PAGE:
The correct way to use Memoize in ES6 Node

Memoize is one of the most useful functions to improve performance. Here we cover what it is, when to use it and how to use it. I wanted to cover some incorrect but common usage of it aswell.

What is it:

Memoize is a function which caches output of a function based on input. There are lodash implementations as well as isolated NPM modules.
For e.g

memoize(someFunction)(someArgument);

So it saves on processing if the same argument is handed.
It works with a cache store only executing the function if a value for that argument (key) is not found, that value and key are then cached for future usage.
I imagine the internal implementation to be something like:

function memoize(func) {
  var result = {};
  return function(...args) {
      var key = [...args].reduce(function(prev, curr){ 
        return prev + JSON.stringify(curr);
      }, 'undefined-');
      if (!result.hasOwnProperty(key)) { 
        result[key] = func(...args); 
      }
      return result[key];
  };
}

Its important to note it only works for pure functions i.e those not relying on Globals or side-effects/outside influence.
E.g

add(a, b) {
   return a + b;
}

When to use it:

It is incredibly useful for functions which do heavy lifting but have common arguments regardless of the request.
E.g

parseUrl(request.hostname)

Now it is quite possible for a lot of users of this product to come from the same hostname, so it’s inefficient to run a function involving hostname parsing for every single request, especially if the result is the same.

This can have a big impact on performance, so Memoize is often deployed as a first action after noticing spikes while profiling an app (see my previous article on that subject and reading Flame graphs).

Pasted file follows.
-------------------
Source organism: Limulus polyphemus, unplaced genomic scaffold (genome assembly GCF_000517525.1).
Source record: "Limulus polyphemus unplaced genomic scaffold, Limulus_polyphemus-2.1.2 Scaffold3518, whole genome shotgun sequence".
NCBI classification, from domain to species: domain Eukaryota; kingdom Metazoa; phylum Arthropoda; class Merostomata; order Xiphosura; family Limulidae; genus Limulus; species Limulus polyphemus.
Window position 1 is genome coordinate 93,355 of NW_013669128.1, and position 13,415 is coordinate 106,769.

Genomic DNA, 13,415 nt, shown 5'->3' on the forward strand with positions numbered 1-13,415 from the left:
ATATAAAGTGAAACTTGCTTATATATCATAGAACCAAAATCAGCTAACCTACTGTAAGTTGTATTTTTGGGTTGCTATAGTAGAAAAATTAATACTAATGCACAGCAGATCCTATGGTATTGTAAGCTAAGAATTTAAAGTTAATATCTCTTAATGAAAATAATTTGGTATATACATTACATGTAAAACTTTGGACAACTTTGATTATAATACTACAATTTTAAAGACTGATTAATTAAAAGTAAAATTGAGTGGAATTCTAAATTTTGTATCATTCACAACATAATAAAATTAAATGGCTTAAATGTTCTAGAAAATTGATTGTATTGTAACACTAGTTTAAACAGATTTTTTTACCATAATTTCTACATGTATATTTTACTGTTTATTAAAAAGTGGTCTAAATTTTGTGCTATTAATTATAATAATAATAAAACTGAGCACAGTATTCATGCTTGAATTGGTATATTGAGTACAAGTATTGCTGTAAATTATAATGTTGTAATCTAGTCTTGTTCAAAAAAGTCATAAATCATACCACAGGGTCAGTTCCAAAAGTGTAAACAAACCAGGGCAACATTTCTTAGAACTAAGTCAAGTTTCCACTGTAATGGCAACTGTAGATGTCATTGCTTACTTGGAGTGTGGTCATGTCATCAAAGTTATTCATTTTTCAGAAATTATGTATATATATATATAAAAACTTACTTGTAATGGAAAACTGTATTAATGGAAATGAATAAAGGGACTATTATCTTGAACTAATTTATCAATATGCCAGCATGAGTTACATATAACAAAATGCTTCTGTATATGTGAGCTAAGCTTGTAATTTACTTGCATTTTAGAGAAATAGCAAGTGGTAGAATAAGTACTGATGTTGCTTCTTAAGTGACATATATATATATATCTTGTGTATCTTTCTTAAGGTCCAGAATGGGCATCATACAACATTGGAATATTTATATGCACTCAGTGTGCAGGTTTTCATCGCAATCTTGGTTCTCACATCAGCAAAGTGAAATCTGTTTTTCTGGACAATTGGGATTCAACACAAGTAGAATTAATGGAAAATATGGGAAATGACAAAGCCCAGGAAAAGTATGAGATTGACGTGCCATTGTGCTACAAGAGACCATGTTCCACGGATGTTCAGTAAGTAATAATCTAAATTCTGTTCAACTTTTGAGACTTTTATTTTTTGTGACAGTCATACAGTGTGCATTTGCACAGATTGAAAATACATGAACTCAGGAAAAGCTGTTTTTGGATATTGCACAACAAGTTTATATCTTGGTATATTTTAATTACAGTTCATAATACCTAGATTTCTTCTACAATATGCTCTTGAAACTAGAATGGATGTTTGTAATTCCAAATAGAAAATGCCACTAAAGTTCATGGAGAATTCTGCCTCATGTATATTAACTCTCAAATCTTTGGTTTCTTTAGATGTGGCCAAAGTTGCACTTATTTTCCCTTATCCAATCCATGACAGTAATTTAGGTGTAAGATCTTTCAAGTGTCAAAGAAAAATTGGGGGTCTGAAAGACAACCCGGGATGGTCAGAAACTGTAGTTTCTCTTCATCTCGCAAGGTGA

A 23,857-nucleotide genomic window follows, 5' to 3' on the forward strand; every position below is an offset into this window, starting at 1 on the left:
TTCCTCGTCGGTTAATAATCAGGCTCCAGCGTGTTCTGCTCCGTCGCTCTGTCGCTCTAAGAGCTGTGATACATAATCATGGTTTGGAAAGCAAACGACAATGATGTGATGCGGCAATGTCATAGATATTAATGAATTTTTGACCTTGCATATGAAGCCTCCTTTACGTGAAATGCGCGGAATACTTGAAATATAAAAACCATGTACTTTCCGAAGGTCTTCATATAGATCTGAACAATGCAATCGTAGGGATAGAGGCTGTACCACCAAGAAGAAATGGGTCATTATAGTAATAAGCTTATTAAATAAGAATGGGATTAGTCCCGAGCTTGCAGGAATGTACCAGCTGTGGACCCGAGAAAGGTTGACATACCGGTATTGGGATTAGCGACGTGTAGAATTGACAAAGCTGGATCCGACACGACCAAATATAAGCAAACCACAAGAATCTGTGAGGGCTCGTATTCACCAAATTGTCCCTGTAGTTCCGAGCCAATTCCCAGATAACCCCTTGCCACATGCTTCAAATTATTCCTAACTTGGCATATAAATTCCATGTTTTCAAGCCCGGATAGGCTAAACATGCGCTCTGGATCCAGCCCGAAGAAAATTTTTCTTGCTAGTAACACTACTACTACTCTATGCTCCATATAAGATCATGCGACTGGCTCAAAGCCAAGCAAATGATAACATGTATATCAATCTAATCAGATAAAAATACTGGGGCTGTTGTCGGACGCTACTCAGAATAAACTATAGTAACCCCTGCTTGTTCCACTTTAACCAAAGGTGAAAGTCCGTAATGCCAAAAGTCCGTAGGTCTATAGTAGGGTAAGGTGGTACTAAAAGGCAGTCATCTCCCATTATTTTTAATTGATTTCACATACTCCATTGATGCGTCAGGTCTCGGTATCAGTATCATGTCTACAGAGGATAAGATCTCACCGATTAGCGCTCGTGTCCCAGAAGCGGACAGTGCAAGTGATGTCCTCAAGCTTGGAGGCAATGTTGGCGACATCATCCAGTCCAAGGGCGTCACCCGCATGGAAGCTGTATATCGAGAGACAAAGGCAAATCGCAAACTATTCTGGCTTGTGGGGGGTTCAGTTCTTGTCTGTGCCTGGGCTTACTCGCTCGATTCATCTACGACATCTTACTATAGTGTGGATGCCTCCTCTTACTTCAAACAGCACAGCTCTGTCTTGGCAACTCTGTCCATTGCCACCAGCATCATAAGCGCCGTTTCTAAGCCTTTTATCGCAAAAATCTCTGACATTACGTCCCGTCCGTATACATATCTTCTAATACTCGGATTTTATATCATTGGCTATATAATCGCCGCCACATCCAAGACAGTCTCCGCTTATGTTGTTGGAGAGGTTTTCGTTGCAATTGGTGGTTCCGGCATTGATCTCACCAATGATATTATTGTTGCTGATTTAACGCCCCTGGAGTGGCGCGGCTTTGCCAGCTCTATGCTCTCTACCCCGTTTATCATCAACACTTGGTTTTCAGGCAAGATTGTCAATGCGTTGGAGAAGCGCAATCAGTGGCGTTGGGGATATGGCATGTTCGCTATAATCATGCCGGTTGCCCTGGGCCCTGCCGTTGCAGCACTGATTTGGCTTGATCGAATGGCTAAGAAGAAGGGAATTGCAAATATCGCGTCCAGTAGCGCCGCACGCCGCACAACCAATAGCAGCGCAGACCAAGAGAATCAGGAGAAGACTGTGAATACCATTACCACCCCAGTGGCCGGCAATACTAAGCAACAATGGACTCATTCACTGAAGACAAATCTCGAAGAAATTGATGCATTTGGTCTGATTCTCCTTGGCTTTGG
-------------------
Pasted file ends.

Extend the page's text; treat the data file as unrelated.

How to use:

I often see it used in the below manner. Called by some middleware..

function getHostnameValue() {
  const parsedUrl = memoize(parseUrl)(request.hostname);
  return parsedUrl.value;
}

So the cache store lives within a single reference, new references are creating different cache stores.
So based on that this is ONLY useful if the reference ‘parsedUrl‘ is called multiple times per request. It is not in this example so here it is likely hurting performance more than it is helping. There is a new reference created for each request and the store is never serving its purpose.
The proper way to use it is

const parsedUrl = memoize((hostname) => {
  return parseUrl(hostname);
});
function getHostnameValue () {
  return parsedUrl(request.hostname).value;
}

This sets the memoized function at compile-time (starting of node server) and every request will use the same instance at run-time as its in the modules global scope. Serving as a singleton.
This means we can use a shared cache store and there will certainly be performance gains.
Try it for yourselves.

I hope this article has served as a useful resource for optimised Memoize usage.

Feel free to comment or email me if you want to chat or feel there is a mistake anywhere.

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